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The Newell's shearwaters of Kilauea Point.

Kilauea Point National Wildlife Refuge, located on the northern tip of the island of Kaua'i, is the only unit of the entire National Wildlife Refuge System that can boast the presence of nesting Newell's shearwaters (Puffinus auricularis newelli).

To date, only four nests of this burrow-nesting bird have been found, but refuge biologist Brenda Zaun remains optimistic. "Conducting population studies of this species is extremely difficult," she says. "Looking for their hidden burrows is like looking for a needle in a haystack, and you have to be careful not to destroy the haystack during the search. I suspect there are more here; I just haven't found them yet."


Listed as threatened in 1975, this endemic Hawaiian seabird is small with black and white plumage. Like many seabirds, the Newell's shearwater comes to land only to breed and nest, raising a single chick each year. Burrows excavated by the birds serve as nest cavities. Most of the world's populations of Newell's shearwaters nest in colonies along steep mountain ridges and valleys in the interior of Kaua'i. These areas are largely inaccessible to humans but not to non-native predators, such as feral cats, pigs, and rats. The birds feed at sea during the day, fly to their inland burrows after dark, and return to sea well before dawn.

Seabird experts believe that perhaps 90 percent of Newell's shearwaters nest on Kaua'i. Some of the other main Hawaiian Islands may have very small populations, but they have not been confirmed. Based on recent surveys, the population on Kaua'i appears to be declining.

So why would a species that nests in remote mountain habitats nest at a coastal refuge? "The individuals nesting at the refuge are very likely descendents of Newell's shearwaters that were brought here 30 years ago as eggs and cross-fostered by the much more common wedge-tailed shearwater (Puffinus pacificus)," Zaun explains.

In the late 1970s, a bold experiment was conducted over a three-year period. The highly successful experiment took 90 Newell's shearwater eggs from their mountain burrows and carefully transported them to the refuge at Kilauea Point, where they were placed under incubating wedge-tailed shearwaters. Of these, 67 chicks fledged. Zaun and others believe that at least some of those birds returned and nested at the refuge, and the nesting individuals known today are most likely progeny from those original birds.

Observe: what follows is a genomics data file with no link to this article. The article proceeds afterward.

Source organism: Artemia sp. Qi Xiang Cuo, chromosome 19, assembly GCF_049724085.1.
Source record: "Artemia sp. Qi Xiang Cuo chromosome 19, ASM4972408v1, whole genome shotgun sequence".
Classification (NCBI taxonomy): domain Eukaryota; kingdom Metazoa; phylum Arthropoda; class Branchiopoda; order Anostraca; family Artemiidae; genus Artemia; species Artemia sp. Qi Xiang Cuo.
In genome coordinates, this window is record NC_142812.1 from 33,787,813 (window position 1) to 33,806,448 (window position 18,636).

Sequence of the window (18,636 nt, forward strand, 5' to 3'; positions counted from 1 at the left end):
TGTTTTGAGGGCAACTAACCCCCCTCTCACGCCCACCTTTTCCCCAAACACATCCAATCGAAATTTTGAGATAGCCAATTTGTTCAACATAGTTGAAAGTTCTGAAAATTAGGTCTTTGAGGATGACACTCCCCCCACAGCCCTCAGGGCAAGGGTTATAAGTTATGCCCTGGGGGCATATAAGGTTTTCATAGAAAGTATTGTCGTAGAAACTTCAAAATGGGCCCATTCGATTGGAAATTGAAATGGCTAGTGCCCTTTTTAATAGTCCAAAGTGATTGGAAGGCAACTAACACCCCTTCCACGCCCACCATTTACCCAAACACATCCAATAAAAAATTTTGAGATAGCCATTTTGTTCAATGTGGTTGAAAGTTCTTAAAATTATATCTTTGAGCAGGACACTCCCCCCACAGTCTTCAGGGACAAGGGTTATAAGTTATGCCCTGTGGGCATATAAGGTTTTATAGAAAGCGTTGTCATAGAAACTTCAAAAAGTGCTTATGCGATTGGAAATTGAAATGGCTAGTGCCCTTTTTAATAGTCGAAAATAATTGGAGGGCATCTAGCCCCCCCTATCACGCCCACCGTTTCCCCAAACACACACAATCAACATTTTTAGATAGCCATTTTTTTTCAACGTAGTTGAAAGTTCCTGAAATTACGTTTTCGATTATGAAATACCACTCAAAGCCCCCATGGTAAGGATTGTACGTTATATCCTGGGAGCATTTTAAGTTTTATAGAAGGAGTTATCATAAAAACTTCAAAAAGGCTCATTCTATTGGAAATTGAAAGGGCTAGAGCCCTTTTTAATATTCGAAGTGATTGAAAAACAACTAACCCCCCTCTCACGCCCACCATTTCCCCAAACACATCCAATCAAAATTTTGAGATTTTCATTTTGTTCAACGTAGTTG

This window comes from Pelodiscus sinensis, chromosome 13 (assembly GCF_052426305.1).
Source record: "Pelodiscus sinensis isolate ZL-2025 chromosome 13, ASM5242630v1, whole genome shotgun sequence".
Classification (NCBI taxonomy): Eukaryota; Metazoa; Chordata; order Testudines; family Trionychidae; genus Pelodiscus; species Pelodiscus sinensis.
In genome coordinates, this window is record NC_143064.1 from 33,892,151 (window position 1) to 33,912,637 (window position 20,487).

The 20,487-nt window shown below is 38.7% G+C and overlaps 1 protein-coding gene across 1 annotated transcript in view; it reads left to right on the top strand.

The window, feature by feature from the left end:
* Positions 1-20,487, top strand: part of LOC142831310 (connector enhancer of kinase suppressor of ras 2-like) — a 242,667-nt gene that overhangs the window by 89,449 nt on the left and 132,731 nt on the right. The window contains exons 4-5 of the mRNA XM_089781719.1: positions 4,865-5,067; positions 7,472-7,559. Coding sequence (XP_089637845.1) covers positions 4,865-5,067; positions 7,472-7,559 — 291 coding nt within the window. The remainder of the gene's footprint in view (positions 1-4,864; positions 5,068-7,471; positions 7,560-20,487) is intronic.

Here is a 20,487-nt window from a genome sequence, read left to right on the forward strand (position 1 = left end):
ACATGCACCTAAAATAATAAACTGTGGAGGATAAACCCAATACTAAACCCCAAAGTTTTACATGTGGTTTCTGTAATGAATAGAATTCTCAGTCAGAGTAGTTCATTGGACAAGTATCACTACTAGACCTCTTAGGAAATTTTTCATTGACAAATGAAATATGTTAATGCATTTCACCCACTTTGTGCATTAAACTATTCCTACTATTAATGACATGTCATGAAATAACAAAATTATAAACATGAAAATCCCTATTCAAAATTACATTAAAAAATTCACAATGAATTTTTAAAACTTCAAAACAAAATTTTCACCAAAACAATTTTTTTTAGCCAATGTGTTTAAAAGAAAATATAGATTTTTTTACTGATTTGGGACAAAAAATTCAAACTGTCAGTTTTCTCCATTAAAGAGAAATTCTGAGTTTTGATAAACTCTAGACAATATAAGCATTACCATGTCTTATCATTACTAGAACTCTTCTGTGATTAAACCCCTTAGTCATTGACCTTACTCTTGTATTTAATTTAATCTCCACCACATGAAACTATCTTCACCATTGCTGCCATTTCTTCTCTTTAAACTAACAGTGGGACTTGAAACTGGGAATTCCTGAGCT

Until a few years ago, very little was known about the nesting habits and behavior of Newell's shearwaters. Using non-invasive monitoring equipment, Zaun has been able to increase exponentially our knowledge of the species[degrees] With an active infrared camera system at the burrow entrances and passive integrated transponders (PIT) tags on the adults, she was able to learn when the birds arrive on land, the length of courtship and nest preparation prior to egg laying, the length of incubation and individual incubation shifts, the length of the chick rearing period, feeding strategies, and the degree of parental investment during the reproduction period.

The infrared camera system has proven to be an invaluable resource, especially at two artificial nest boxes. This setup facilitates monitoring and ensures that the equipment is effective. The camera system records everything that momentarily breaks an invisible infrared beam across the burrow entrance. Species photographed at the burrow entrance include feral cats, rats, Hawaiian geese, small passerines, geckos, and spiders. The photos of cats and rats have reinforced the belief that maintaining predator control at Kilauea Point is paramount to protecting Newell's shearwaters and other native species that nest on the refuge.

Although these seabirds fly to and from land during darkness and nest almost exclusively in remote areas inaccessible to people, the Kaua'i community is well aware of Newell's shearwaters. For decades, people have been finding them on the island's roadways, yards, and ball parks. Unfortunately, the fledglings have a strong attraction to lights and will exhaust themselves flying around them before coming to ground, often colliding with buildings, trees, and utility lines along the way.


Three decades ago, Hawaii's Department of Land and Natural Resources began the "Save our Shearwaters" Program. The program uses community support to help save injured or stranded birds. People who find a live bird are encouraged to pick it up and take it to the nearest tire station for the appropriate care. More than 31,000 Newell's shearwaters and other seabirds have found their way back to the sea thanks to this unique program.

Currently, the U.S. Fish and Wildlife Service, the state of Hawaii, and private organizations are working on a plan to minimize the negative impacts that lighting and other attractants have on the shearwaters, with the hope of providing safer routes for the birds to travel from the mountains to the sea and back again.

Mike Hawkes was the manager for the Kaua'i National Wildlife Refuge Complex before becoming the manager at Buenos Aires National Wildlife Refuge in Arizona. He can be reached at 520-823-4251 x102 or
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Author:Hawkes, Mike
Publication:Endangered Species Update
Geographic Code:1USA
Date:Jan 1, 2009
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